…this book is a must for any actuary and risk manager in insurance. It gives a comprehensive overview on all the relevant material concerning Solvency II. This makes the book also valuable for researchers working in risk management. Many graphs illustrate the theoretical background. Simple explanations are given, and most formulae are without proof. This makes it understandable for anybody working in the field. An extensive list of references gives more material. In particular, a researcher may find there hints to the proofs and the background theory behind the formulae.
—Hanspeter Schmidli, Zentralblatt MATH 1209
As an actuary working in a risk team with predominantly non-actuaries, I was interested in reviewing this book from two angles. Firstly, could there really be that much to write about solvency (it is a hefty volume) and secondly, would my non-actuarial colleagues find it useful in practice? … I feel that I have learnt a huge amount in a short time and am bracing myself for a return visit to the section on copulas. As to the answers to my opening two questions, they are most definitely ‘yes’ on both counts. This is an excellent reference manual for anyone working in a risk environment, irrespective of their level of involvement in the Solvency II project.
—Annals of Actuarial Science, Vol. 5, June 2011
In this handbook he [Sandstrom] offers a clear definition of solvency, a broad historical review, and a comprehensive treatment of the capital requirement. These general ideas are covered in the first section, and the second section addresses in detail the European Solvency II project. … He also advises readers that the most current developments from CEIOPS will be published at his website. This handbook is for professionals in the field but can be used as well as for the education of future actuaries and risk managers.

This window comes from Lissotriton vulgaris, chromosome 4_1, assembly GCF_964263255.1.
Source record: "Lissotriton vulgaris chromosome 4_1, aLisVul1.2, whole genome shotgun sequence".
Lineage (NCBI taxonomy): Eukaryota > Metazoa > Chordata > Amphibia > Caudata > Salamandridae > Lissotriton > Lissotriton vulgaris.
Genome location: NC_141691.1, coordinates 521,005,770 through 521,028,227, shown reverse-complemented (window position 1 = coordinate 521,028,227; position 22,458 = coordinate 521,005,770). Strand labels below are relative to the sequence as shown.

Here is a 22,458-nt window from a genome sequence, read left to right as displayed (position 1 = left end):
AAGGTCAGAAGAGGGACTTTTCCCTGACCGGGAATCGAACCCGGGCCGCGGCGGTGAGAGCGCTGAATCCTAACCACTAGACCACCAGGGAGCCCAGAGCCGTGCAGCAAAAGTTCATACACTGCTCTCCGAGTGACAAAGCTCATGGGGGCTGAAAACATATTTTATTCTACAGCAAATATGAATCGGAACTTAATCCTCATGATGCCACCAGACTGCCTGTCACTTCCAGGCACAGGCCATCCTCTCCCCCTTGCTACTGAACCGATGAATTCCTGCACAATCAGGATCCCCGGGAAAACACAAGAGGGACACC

—SciTech Book News, February 2011
Reflecting the author’s wealth of experience in this field, Handbook of Solvency for Actuaries and Risk Managers: Theory and Practice focuses on the valuation of assets and liabilities, the calculation of capital requirement, and the calculation of the standard formula for the European Solvency II project.
The first three sections of the book examine the solvency concept, historical development, and the role of solvency in an enterprise risk management approach. The text provides a general discussion on valuation, investment, and capital, along with modeling and measuring. It also covers dependence, risk measures, capital requirements, subrisks, aggregation, the main risks market, and credit, operational, liquidity, and underwriting risks.
The last three sections focus on the European Solvency II project. Basing the material on CEIOPS final advice, the author presents the general ideas, valuation, investments, and funds of this project as well as the standard formula framework. He also includes all calibrations from previous quantitative impact studies and discusses the political progress of the project.
A one-stop shop for actuaries and risk managers, this handbook offers a complete overview of solvency and the European Solvency II standard formula. It gives a clear definition and broad historical review of solvency and incorporates a comprehensive discussion of the theory behind the calculation of the capital requirement. Updates on solvency projects and issues are available at www.SolvencyII.nu
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